Again, some people who experienced leaky gut may not eat those foods for fear of triggering symptoms or perhaps interfering with prescription medications. That’s a genuine concern for many. Those who experience leaky gut may also have celiac’s disease, type 1 diabetes, and other chronic ailments, note medical experts.
So, how do you treat leaky gut with collagen if some of the foods that enhance its production trigger your symptoms or conflict with your prescribed medications? Many people turn to high-quality collagen peptide powders and supplements. One such example is Brightcore’s Revive®, which is made of ingredients from grass-fed cows, free-range chickens, and wild-caught Atlantic cod. Collagen supplements like these are easy to digest and boost the collagen in your body.
Collagen is both safe and effective. Scientists studied the intestinal barriers that play a role in IBD and multiple organ failures and found Alaska pollock skin-derived collagen offered multiple health benefits. Researchers in a separate study underscored that collagen peptides are an easily digestible, effective way to increase collagen protein in the human body. Another set of scientists published a study that showed how peptides can help rebuild a damaged intestinal epithelial barrier.
All collagen peptides aren’t produced the same way, however, so it’s important to choose carefully. The U.S. Food and Drug Administration (FDA) does not regulate dietary supplements as it does medications. That means the industry is charged with following guidelines without strict oversight. There’s no guarantee that a company produces supplements following any industry standards. Consistency may also be uneven among batches.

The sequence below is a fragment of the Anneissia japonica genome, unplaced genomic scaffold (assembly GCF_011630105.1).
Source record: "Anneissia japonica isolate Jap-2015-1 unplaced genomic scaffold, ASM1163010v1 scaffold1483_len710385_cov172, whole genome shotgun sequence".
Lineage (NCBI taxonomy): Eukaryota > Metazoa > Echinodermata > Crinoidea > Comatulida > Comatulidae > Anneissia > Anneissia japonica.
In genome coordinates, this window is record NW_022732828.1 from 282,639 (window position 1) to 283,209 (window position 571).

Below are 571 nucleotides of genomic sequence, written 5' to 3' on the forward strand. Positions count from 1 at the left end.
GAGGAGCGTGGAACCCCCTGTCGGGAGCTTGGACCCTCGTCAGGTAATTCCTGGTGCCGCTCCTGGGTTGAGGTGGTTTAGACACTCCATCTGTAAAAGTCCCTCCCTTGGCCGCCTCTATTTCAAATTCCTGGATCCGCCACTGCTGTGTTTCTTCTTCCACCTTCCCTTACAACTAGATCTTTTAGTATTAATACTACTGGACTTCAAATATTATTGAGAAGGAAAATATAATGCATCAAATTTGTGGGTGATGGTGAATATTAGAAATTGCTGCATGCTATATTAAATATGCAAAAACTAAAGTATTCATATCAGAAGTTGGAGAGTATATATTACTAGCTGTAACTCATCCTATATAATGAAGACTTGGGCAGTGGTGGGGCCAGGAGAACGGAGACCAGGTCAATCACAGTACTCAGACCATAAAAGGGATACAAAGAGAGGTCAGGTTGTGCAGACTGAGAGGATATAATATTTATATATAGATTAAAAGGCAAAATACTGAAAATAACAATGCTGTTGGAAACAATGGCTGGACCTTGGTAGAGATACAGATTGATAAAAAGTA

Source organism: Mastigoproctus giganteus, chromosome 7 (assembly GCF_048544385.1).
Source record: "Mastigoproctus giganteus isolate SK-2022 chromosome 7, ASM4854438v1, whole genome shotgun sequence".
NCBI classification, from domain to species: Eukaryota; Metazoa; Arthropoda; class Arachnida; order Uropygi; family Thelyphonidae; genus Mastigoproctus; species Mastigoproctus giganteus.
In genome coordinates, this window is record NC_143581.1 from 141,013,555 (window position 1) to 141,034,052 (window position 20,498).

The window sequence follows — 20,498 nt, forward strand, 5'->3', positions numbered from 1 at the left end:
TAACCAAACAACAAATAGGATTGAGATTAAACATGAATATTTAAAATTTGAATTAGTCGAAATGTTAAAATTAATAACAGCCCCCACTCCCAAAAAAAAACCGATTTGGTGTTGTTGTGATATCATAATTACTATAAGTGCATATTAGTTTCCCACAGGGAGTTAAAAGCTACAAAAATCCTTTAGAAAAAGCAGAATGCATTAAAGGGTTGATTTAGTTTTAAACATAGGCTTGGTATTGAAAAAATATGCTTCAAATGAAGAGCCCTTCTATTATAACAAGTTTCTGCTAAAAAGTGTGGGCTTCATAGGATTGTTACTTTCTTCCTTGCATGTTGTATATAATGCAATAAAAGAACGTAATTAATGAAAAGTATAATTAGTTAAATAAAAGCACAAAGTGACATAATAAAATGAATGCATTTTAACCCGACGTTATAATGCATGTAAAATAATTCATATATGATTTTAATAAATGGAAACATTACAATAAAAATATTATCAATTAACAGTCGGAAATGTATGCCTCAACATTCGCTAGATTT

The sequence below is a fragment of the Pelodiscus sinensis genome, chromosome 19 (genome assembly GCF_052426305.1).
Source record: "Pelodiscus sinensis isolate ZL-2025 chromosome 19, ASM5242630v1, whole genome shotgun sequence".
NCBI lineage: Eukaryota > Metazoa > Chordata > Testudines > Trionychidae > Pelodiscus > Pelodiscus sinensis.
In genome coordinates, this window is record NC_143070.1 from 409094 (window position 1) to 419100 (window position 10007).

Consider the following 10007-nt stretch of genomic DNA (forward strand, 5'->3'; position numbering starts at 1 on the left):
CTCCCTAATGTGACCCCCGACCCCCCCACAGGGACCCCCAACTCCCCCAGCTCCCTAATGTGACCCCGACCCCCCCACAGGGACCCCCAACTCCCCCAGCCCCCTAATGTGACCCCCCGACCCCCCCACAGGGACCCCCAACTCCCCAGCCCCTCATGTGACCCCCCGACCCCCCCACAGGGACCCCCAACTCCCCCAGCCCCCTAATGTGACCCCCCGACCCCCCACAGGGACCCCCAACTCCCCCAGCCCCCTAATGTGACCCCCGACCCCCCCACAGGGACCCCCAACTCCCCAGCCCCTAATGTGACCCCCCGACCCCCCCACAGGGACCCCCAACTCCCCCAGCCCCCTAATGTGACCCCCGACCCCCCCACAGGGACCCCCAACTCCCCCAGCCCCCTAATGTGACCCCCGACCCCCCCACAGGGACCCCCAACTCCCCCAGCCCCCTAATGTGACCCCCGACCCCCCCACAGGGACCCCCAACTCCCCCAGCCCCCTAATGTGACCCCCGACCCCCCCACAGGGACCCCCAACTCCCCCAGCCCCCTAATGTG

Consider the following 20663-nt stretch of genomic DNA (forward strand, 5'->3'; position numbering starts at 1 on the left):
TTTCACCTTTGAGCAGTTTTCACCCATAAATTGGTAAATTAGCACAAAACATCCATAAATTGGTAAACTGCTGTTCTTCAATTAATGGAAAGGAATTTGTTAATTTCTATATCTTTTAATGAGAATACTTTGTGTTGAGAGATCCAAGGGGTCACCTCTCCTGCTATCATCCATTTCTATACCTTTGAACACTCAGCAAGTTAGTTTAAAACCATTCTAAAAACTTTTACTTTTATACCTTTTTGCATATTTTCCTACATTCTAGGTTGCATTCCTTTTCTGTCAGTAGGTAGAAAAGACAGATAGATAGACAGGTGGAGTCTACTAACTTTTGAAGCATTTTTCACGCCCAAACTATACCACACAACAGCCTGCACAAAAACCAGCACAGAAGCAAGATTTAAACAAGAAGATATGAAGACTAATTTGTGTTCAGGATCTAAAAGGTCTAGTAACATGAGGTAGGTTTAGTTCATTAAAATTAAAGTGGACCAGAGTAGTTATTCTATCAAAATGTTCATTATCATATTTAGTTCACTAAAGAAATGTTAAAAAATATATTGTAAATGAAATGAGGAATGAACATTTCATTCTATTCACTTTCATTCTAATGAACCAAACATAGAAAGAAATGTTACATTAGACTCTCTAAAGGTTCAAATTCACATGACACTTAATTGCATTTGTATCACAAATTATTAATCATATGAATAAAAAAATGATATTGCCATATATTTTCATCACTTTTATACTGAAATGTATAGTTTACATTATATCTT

Remember that it’s always better to choose food first instead of supplements. While supplements can and do boost health, food is the first step forward for any type of nutrition.
When you choose a collagen supplement, there are a few guidelines to keep in mind.
Here are some best practices to follow:
It’s always a good idea to look for companies that create their collagen from cage-free, free-range, and antibiotic-free sources.
Read the product’s label. You will find the ingredients are listed with the most predominant one first and then in descending order.
Look to make sure that the supplement does not contain fillers, binders, sweeteners, or preservatives. Commonly used additives include cellulose, gelatin, soybean oil, citric acid, and stearic acid.
Even though it seems like an obvious step, read the customers’ reviews on the website, and on other sites. You can do that by doing a web search on the product’s name.
Call the company. If you don’t see the information you want, call the company, and ask questions.
Talk to your doctor or health care practitioner about what supplement you choose.
Brightcore’s Revive® is a high-quality multi-collagen protein powder on the market. It’s created from wild-caught fish, cage-free chickens, grass-fed hydrolyzed bovine, and egg shell. It’s also infused with vitamin C and hyaluronic acid. Plus it’s free of GMO, dairy, soybean, fillers, artificial binders, and colors. It’s tasteless, too, so it’s easy to work into your diet as you work to alleviate the symptoms of leaky gut.